Roger Vivier: Process to Perfection
To wear dreams on one’s feet is to begin to give a reality to one’s dreams. – Roger Vivier
Roger Vivier: Process to Perfection focused on the designer who was renowned for the bejewelled and elegantly sculptural shoes that he created throughout his life. Many of his innovations, such as the needle, choc and comma heels are as important in fashion today as when he first introduced them.
Vivier’s career was established in the 1950s when he became the shoe designer for Christian Dior. During his time with Dior his shoes were the epitome of mid-century glamour and Vivier’s early training in scuplture at École des Beaux Arts is evident in the sculptural heels and toes he designed for Dior. After Dior’s death, Vivier continued to produce elegant footwear for the House of Dior but in 1963 he set out on his own. Among his many successes include the pilgrim buckle shoe popularized by Catherine Deneuve, which sold in the thousands, the thigh high boot popularized by Bridget Bardot and the reintroduction of the platform shoe.
Throughout his career, Vivier proved to be extremely responsive to cultural shifts and he remained devoted exploring the artistic potential of shoe design. Ever engaged in designing shoes, Vivier worked right up until his death in 1998 at the age of 90. Throughout his illustrious career Vivier ceaselessly sought to refine his process and continually strove for perfection.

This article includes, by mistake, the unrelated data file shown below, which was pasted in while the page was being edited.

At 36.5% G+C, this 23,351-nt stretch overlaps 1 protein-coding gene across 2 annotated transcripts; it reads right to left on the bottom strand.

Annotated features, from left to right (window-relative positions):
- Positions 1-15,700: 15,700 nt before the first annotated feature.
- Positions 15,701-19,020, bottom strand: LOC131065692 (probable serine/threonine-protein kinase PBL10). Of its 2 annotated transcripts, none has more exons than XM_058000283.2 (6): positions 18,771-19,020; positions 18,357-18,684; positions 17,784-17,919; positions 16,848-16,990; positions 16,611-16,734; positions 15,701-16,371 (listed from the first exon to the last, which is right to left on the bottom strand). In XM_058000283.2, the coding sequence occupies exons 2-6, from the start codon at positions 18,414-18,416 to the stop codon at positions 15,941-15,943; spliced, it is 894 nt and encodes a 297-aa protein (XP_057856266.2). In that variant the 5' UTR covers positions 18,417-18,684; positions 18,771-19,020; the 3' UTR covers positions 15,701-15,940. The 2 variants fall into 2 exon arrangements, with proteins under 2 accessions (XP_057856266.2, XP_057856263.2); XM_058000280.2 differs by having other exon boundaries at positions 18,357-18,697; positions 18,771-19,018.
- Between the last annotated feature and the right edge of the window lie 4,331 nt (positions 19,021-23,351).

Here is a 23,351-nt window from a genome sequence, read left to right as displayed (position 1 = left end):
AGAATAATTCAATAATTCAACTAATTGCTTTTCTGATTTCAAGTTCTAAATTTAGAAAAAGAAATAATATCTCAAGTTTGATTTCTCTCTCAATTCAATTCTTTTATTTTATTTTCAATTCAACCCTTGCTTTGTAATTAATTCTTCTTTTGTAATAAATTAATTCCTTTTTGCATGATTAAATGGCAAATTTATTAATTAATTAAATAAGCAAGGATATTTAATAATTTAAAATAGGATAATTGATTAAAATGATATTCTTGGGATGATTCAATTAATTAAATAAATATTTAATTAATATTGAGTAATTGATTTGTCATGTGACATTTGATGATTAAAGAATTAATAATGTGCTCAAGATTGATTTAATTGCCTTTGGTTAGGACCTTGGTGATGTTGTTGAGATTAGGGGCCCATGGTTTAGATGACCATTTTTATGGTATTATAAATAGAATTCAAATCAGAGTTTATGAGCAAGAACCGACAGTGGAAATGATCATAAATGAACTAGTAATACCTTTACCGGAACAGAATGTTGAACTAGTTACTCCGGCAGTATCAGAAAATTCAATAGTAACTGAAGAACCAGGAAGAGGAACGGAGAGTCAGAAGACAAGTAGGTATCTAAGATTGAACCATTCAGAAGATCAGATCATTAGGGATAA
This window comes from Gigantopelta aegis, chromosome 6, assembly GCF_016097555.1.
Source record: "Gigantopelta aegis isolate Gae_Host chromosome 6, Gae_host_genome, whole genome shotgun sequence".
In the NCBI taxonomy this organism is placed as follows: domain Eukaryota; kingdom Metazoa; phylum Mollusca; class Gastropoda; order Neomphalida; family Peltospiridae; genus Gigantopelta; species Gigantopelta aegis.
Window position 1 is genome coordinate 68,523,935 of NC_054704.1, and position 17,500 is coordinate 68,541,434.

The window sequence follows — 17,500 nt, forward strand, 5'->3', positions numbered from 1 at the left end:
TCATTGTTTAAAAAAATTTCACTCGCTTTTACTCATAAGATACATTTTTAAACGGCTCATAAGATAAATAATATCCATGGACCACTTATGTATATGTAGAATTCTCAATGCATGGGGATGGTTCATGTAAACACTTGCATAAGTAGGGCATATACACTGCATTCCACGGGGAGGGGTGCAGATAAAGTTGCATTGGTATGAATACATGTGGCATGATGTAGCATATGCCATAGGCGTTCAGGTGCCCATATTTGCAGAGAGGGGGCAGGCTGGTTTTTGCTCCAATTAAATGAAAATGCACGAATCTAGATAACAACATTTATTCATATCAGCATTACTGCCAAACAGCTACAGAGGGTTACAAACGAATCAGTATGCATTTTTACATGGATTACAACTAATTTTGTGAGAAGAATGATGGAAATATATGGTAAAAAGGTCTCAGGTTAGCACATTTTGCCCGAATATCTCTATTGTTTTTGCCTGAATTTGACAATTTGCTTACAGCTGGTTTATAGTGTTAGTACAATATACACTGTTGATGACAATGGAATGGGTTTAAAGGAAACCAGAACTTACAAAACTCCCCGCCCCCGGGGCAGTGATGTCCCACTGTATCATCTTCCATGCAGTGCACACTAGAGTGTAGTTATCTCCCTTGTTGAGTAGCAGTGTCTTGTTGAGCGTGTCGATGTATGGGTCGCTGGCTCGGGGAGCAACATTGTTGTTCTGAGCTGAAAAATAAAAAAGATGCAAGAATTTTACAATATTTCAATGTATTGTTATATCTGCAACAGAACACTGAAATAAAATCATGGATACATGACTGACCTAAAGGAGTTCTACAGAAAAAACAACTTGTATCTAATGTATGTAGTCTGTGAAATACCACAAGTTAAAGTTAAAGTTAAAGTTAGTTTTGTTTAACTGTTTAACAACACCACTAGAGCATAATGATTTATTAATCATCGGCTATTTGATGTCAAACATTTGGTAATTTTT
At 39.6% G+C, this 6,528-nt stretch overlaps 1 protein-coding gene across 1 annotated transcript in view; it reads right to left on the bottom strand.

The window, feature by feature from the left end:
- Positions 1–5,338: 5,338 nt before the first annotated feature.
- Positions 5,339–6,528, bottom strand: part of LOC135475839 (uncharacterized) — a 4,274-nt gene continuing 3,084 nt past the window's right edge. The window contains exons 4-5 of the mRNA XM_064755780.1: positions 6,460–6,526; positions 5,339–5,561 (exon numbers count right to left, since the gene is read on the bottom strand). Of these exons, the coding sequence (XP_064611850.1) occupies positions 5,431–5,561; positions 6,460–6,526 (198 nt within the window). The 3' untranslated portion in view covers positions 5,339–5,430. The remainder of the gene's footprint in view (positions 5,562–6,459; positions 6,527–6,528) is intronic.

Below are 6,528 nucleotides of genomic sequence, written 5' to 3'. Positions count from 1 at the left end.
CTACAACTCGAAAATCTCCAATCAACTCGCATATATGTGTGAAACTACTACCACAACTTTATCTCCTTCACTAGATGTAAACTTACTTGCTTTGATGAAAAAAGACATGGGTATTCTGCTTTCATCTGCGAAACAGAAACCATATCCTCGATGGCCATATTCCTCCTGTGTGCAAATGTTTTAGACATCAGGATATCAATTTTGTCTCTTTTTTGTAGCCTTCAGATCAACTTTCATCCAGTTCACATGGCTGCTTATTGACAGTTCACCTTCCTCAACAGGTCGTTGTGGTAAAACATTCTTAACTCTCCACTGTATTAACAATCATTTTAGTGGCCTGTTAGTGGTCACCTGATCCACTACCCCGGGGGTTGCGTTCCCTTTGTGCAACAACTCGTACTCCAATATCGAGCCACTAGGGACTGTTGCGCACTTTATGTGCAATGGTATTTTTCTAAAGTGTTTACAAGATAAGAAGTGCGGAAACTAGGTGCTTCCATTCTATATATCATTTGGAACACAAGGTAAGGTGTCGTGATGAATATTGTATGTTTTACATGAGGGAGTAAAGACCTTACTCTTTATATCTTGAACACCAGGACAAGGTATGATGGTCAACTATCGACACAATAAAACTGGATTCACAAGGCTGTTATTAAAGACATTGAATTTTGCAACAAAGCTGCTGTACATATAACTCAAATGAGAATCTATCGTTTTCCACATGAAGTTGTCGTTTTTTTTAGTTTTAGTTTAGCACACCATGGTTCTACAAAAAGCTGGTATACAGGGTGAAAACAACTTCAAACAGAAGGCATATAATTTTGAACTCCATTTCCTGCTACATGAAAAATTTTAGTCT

The focus of Roger Vivier: Process to Perfection was on the working process of Vivier and his masterpieces of shoe design. The Bata Shoe Museum’s Vivier holdings were complemented by loans from world-renowned institutions such as the Metropolitan Museum of Art in New York, the Deutsch Ledermuseum in Germany and the Roger Vivier brand.
Visitors to the exhibition saw never before exhibited drawings by Vivier and pull-overs designed for Christian Dior which illuminate his working process. Visitors also enjoyed the jewels of his oeuvre—-the shoes that his working process wrought into perfection.
Images © Bata Shoe Museum.